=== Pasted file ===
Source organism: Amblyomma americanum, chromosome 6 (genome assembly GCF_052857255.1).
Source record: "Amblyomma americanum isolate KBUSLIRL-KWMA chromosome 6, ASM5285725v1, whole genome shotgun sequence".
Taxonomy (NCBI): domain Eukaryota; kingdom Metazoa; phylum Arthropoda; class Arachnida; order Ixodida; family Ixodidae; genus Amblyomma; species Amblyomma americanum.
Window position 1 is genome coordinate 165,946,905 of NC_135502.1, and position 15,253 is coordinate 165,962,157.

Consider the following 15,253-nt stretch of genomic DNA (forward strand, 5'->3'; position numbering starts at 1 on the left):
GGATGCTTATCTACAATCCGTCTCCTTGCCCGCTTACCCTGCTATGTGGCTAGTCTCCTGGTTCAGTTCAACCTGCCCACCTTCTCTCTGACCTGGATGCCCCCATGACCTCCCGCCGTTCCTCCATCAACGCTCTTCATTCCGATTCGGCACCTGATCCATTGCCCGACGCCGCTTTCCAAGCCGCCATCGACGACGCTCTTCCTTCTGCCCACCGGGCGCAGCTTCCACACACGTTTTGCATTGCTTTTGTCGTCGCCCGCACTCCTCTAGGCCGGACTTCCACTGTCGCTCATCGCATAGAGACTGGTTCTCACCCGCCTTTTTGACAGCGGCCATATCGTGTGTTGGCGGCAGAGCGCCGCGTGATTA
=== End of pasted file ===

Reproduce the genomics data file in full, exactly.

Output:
Source organism: Amblyomma americanum, chromosome 6 (genome assembly GCF_052857255.1).
Source record: "Amblyomma americanum isolate KBUSLIRL-KWMA chromosome 6, ASM5285725v1, whole genome shotgun sequence".
Taxonomy (NCBI): domain Eukaryota; kingdom Metazoa; phylum Arthropoda; class Arachnida; order Ixodida; family Ixodidae; genus Amblyomma; species Amblyomma americanum.
Window position 1 is genome coordinate 165,946,905 of NC_135502.1, and position 15,253 is coordinate 165,962,157.

Consider the following 15,253-nt stretch of genomic DNA (forward strand, 5'->3'; position numbering starts at 1 on the left):
GGATGCTTATCTACAATCCGTCTCCTTGCCCGCTTACCCTGCTATGTGGCTAGTCTCCTGGTTCAGTTCAACCTGCCCACCTTCTCTCTGACCTGGATGCCCCCATGACCTCCCGCCGTTCCTCCATCAACGCTCTTCATTCCGATTCGGCACCTGATCCATTGCCCGACGCCGCTTTCCAAGCCGCCATCGACGACGCTCTTCCTTCTGCCCACCGGGCGCAGCTTCCACACACGTTTTGCATTGCTTTTGTCGTCGCCCGCACTCCTCTAGGCCGGACTTCCACTGTCGCTCATCGCATAGAGACTGGTTCTCACCCGCCTTTTTGACAGCGGCCATATCGTGTGTTGGCGGCAGAGCGCCGCGTGATTA